Software development is one of the fastest growing areas of the IT industry and provides a great opportunity for the next generation of budding technology experts to get into computing. But what will the next generation of the IT workforce look like? The current landscape is male-dominated, but is enough being done to level-out the imbalance?
Today, March 8, marks International Women’s Day - a global day celebrating the social, economic, cultural and political achievements of women. The day also provides an opportunity to look at areas where women are still underrepresented.
One of the most prominent areas where there is a gender imbalance is within the technology sector - where only 28% of software jobs are held by women. Information Management spoke with Katie Tierney, senior director of global sales engineering at WhiteHat Security, an application security provider, about her experiences and advice to the next generation of software developers.
Information Management: A lot has been made of the gender gap in the technology industry in recent years. Do you believe this still exists and if so, why does it?
Katie Tierney: I agree that there is a clear gap between the number of men and women working in the development sector, but I think a lot of this is down to self-selection.
For example, I have four children, and in their education, they’re all offered the same opportunities, the same classes, and they self-select into what they find more interesting. Some kids find technology interesting, and some simply don’t. I also believe that today’s young women believe that they can be or do anything they want. Women in the workplace isn’t new or different for these women - it’s all they’ve ever known, so there isn’t a fear of being “the first woman” to do something.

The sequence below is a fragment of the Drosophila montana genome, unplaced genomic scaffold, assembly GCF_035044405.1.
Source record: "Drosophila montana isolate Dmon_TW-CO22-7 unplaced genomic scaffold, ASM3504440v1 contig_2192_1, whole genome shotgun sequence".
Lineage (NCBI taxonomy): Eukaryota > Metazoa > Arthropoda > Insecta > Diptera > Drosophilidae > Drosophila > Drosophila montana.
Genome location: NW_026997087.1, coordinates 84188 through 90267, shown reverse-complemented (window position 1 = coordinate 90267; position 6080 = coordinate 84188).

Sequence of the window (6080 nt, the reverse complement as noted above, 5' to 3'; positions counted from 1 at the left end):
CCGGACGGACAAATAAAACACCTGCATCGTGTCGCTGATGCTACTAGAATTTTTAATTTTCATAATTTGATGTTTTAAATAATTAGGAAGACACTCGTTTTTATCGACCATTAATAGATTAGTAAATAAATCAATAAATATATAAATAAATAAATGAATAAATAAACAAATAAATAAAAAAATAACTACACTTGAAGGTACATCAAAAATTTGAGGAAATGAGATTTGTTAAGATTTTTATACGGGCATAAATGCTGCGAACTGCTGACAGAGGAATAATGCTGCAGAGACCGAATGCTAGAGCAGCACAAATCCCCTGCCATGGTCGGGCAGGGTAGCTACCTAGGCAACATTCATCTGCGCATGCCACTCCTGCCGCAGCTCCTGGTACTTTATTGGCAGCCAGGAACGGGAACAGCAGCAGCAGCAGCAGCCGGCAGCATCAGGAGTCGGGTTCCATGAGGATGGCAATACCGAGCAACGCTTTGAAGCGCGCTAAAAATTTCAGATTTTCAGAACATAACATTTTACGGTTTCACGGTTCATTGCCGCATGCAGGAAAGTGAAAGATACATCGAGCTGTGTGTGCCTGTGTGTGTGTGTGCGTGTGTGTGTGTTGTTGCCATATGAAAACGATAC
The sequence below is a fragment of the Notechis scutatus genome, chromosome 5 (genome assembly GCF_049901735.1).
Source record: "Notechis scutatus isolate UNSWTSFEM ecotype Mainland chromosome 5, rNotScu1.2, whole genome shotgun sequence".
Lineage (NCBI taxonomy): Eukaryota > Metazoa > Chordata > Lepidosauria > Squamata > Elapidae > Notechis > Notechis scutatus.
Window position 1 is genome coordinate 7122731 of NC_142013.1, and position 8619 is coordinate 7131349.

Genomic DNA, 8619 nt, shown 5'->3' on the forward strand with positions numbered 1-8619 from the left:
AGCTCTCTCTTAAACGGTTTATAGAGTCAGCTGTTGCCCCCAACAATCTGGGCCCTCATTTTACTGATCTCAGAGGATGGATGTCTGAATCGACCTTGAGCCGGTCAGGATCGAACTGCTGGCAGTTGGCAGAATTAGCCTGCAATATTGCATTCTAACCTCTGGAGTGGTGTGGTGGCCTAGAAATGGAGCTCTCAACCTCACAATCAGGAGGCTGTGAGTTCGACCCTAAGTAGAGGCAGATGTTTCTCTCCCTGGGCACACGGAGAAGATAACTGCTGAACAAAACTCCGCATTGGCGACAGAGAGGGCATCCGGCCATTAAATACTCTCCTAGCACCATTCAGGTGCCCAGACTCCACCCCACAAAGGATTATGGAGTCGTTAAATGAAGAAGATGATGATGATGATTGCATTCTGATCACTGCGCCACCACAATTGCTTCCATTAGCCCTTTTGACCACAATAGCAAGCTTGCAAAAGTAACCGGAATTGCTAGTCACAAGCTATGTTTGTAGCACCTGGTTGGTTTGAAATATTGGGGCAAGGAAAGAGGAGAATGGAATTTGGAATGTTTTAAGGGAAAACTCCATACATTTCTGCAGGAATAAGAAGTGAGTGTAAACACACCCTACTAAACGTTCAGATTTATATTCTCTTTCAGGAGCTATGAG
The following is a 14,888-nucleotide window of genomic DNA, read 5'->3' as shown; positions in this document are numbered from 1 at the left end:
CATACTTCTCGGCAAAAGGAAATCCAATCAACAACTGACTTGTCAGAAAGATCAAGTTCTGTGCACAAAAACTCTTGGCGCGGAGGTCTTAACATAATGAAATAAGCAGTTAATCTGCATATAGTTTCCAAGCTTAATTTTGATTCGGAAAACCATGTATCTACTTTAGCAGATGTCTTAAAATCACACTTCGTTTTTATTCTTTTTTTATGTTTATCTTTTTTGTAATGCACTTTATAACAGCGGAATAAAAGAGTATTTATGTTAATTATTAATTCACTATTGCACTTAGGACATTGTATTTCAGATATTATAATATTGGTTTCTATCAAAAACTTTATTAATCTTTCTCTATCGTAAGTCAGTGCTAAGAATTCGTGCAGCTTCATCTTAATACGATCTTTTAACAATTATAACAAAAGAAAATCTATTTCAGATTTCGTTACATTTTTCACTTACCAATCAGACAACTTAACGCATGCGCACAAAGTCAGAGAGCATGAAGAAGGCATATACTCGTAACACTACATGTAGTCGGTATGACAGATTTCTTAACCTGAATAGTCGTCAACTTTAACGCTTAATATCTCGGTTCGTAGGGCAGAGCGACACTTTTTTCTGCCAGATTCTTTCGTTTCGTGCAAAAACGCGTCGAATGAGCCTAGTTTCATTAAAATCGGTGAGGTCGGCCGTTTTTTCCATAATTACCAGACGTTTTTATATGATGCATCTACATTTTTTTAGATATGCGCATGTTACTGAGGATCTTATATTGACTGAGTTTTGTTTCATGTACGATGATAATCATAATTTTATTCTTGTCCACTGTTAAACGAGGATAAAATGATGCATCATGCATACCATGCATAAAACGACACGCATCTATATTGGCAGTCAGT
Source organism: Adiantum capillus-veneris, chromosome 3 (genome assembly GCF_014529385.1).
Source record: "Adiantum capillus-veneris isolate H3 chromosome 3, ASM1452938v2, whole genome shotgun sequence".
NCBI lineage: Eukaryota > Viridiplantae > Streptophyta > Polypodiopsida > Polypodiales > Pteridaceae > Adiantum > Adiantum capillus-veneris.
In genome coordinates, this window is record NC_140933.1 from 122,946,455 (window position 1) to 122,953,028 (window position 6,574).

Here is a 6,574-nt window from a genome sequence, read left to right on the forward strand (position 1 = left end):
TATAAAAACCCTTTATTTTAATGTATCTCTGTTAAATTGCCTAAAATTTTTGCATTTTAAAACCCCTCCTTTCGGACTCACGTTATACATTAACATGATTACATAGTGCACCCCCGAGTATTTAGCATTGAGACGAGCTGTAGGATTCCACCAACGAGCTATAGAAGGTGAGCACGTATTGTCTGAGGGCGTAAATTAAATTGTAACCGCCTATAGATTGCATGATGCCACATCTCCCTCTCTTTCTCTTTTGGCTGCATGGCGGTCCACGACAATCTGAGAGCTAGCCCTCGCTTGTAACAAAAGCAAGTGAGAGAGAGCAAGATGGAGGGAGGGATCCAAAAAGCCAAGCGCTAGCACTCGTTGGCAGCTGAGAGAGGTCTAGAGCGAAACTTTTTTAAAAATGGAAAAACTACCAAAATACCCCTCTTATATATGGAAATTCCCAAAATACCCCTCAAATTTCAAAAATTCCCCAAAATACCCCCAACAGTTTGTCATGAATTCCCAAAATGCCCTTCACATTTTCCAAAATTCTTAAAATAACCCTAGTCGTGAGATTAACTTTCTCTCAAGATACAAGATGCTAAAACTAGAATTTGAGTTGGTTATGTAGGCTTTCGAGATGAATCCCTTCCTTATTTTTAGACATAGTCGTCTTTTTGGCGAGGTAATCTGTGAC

Let’s face it - software development is driving technology, and technology is driving the world. We’re on the front lines of new and exciting frontiers, and it is a great time to be a software developer.
Based on the popularity of devices and gaming with young people, I think the next generation will create a lot more software developers, and I hope all genders are more excited about the opportunities to build amazing things through software.
One thing that frustrates me, though, is that I still hear people saying that in order to be a good programmer, you have to be great at math. That turns a lot of women off. Here’s the thing, though - you don’t have to be a great mathematician to be a great software developer. Personally, I really dislike math, but I am a really solid programmer. There are a lot of pathways into this sector without being strong at math. With more diversity and entry points, hopefully this stereotype be diminished.
IM: WhiteHat works within the software development process and application security. What is the culture like amongst women at WhiteHat?
Tierney: We have a group called ‘Women of WhiteHat’ open to all women in the company. It is mainly run via a HipChat channel where we share anything that is positive or supportive - from jokes to helpful advice.
This is a great community to be a part of, and these kinds of groups are always useful. For new or junior people in the company, it is a great way to include and mentor them. Overall WhiteHat is well-balanced gender-wise.
IM: What would your advice be to women looking to get into tech and especially software development?
Tierney: I believe if there is something that you really want to do, don’t let someone tell you that you can’t do it just because you are a girl. Just do it.
The other piece of advice I would share, with both genders, is to always say yes. Even if you don’t think you have the skills or the knowledge to get something done - always say yes. You’ll learn and you’ll figure it out. And when you’re done, you’ll be that much better positioned for the next step.
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